So, if you know anything about my travel history, you know how fond I am of Germany. And if you’ve read a bit of this blog, you know how much I enjoyed the drive through the Adelaide Hills. Imagine my delight, then, to discover a German community in the Hills.
When European settlers came to South Australia, many found land to settle in the hillside. As in any city or region, cultural groups stuck together and a number of towns in the Hills remain German communities to this day. This is pretty clear when you’re visiting the area as there are many Lutheran churches and schools; German shops and restaurants are plenty.
Our first stop on a cloudy, gloomy Saturday was Lobethal. When we discovered that the market we’d set as our destination closed in the fall, we wandered over to Lobethal Bierhaus: a micro brewery with excellent beer (Andrew strongly recommends the Red Truck Porter) and a to-die-for menu. We intended to find a German pub for schnitzel later and didn’t want to ruin dinner so we limited ourselves to a sampling of Bierhaus’ home made dips and watched enviously as our neighbours’ tables filled up with delicious looking fare.
We spent a couple of hours people watching and enjoying our wine and beer while we sat by the Bierhaus fireplace. Thanks to my days working in seasonal resorts, I recognised a group of weather-worn and weary cycle tourists when they trickled in to warm up, rest their bodies and sample the local beer. They’d ridden from Adelaide all the way up to Lobethal in their first and toughest day of the tour and we spoke them for a while before a bus load of rowdy cricketers arrived and we made are good-byes.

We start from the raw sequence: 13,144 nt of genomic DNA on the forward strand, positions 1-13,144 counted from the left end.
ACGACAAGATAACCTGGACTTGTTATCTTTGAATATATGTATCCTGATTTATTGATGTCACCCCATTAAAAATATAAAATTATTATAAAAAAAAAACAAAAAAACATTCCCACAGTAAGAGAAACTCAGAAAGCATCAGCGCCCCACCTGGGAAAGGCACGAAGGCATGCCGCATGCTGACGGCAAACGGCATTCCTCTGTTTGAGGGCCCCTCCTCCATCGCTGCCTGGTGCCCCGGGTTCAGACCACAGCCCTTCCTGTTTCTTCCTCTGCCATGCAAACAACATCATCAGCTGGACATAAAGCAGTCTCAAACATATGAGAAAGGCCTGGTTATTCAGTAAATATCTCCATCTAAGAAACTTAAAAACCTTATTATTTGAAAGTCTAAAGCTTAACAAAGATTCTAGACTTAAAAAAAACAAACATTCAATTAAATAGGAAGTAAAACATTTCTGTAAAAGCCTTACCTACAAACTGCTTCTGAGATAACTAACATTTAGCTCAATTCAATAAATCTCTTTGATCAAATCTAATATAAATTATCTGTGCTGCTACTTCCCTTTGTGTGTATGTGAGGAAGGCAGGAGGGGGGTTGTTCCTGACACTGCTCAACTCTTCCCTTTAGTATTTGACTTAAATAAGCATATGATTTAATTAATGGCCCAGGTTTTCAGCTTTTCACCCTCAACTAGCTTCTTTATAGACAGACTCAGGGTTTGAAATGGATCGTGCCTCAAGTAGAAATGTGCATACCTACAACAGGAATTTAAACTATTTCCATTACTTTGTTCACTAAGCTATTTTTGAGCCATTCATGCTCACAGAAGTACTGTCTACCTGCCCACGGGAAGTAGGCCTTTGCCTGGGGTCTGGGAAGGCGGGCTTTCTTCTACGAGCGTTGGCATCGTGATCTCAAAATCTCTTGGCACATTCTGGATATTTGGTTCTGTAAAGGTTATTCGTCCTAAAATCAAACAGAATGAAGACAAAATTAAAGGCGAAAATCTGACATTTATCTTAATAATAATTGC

It’s a short but pretty drive from Lobethal to Hahndorf, the more touristy German village in the Hills. I’d was prepared for a bit of camp and was pleased to find a sleepy little town with local food shops and galleries. As we walked up and down the main street, window shopping and admiring art, I was reminded of St. Jacobs, Ontario.
It was a bit early for dinner and the German Arms Hotel was empty and less than inviting so we wandered over to The White House for a drink. Not at all German-like, The White House is after a French café feel and while they’re not quite there yet, it was a comfortable spot. I ordered a mojito that was almost too strong to drink and we lounged about until finally deciding it was time for that schnitzel.
We’d parked outside the German Arms but while we were walking around the town we passed the Hahndorf Inn and decided its atmosphere was more appealing. It reminded me of some of the beer halls I visited in Germany. Servers brought around platters of meat and steins full of beer and the restaurant was full of laughter with friends and family talking over each other. We took our time soaking up our surroundings and dining on traditional German fare. Metre-long bratwurst, anyone? It was a lot of fun and a lovely end to another wonderful afternoon in the Hills. It didn’t feel at all touristy and, true to form, I felt right at home.